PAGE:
The 37-year-old coach has been a hot name in college coaching searches since taking the Rams to the Final Four in 2011, but he's turned down all of those overtures. Will he turn down the Longhorns, as well?
Since some consider Texas to be a top-10 coaching job in the country, perhaps there's more appeal to coaching in Austin than taking the Maryland, NC State, Marquette, Illinois, or Wake Forest jobs he passed on. Actually, the Longhorns job may be among the absolute best in the country:
Asked a D-I basketball coach why Shaka Smart would accept Texas offer after turning down UCLA. "Because Texas is a top 5-6 job."— Ryan Autullo (@AutulloAAS) March 31, 2015
On Sunday, a Richmond television station reported that he was the top candidate for the position athletic director Steve Patterson now has to fill after parting ways with longtime head coach Rick Barnes. And Jerry Meyer of 247Sports reported on Monday evening that Smart is "likely to accept" the job if or when it's offered to him.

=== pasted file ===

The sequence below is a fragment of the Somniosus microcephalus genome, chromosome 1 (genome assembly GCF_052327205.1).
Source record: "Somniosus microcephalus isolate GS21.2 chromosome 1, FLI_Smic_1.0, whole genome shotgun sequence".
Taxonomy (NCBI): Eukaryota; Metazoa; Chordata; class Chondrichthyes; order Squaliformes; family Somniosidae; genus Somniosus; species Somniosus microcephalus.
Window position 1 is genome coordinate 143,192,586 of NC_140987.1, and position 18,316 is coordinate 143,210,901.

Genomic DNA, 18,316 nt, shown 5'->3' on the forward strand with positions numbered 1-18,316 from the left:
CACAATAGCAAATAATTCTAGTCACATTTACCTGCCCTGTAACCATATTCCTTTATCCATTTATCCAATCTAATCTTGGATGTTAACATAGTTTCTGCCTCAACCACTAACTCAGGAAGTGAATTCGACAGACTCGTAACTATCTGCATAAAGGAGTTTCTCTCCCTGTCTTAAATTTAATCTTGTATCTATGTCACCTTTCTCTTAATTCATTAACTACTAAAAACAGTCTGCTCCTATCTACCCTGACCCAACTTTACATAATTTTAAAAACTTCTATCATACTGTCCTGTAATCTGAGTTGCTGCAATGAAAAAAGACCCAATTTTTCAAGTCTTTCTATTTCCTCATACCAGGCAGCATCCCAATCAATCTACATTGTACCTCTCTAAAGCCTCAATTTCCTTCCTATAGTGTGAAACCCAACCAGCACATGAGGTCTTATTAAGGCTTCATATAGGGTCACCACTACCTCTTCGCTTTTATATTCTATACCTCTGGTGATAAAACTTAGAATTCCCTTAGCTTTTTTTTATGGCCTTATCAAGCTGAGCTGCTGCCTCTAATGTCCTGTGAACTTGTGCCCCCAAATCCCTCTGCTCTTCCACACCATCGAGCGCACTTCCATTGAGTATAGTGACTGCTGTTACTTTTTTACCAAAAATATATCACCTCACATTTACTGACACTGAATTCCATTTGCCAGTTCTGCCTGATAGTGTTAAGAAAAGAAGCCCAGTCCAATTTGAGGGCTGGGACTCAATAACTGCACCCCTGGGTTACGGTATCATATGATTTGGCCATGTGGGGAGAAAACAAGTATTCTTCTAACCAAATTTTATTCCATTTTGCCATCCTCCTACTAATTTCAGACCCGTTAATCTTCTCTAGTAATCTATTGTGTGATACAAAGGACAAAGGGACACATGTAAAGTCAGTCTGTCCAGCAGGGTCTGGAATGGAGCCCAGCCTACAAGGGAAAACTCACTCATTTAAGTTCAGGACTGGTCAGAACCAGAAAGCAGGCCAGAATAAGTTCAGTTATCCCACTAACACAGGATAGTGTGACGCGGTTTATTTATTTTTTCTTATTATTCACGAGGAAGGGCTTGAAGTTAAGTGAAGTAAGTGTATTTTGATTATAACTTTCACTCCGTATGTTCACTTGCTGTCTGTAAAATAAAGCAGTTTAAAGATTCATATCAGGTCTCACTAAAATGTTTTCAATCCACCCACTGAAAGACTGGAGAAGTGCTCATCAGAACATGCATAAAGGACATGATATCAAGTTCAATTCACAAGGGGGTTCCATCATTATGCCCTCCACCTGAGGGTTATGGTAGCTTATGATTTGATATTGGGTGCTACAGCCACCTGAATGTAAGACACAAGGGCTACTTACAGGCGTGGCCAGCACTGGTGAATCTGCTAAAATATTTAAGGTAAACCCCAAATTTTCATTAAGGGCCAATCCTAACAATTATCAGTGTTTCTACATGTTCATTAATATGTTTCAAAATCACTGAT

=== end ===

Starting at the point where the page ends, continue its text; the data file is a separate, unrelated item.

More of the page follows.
However, the Virginia Commonwealth athletic director said that no school has requested permission to talk to Smart -- so the report from earlier in the day is either false or Texas was speaking with Smart's agent or some other person connected with him.
Here's the primer on Smart:
Smart's teams are mostly known for Havoc defense, a full court press scheme hellbent on forcing turnovers in the backcourt. He's also become an impressive recruiter in recent years, landing VCU three freshmen in the ESPN top 100 in the class of 2014 and two more in the class of 2015.
Smart's system would bring a new look to Texas from the one it had under Rick Barnes. Texas typically targeted massive centers like Cam Ridley and Myles Turner under Barnes, while Smart might look to fill the roster with more fluid athletes.
If there's one major knock on Smart, it's that he hasn't been able to replicate the success he experienced in 2011, losing to lower-seeded teams in each of the last two seasons.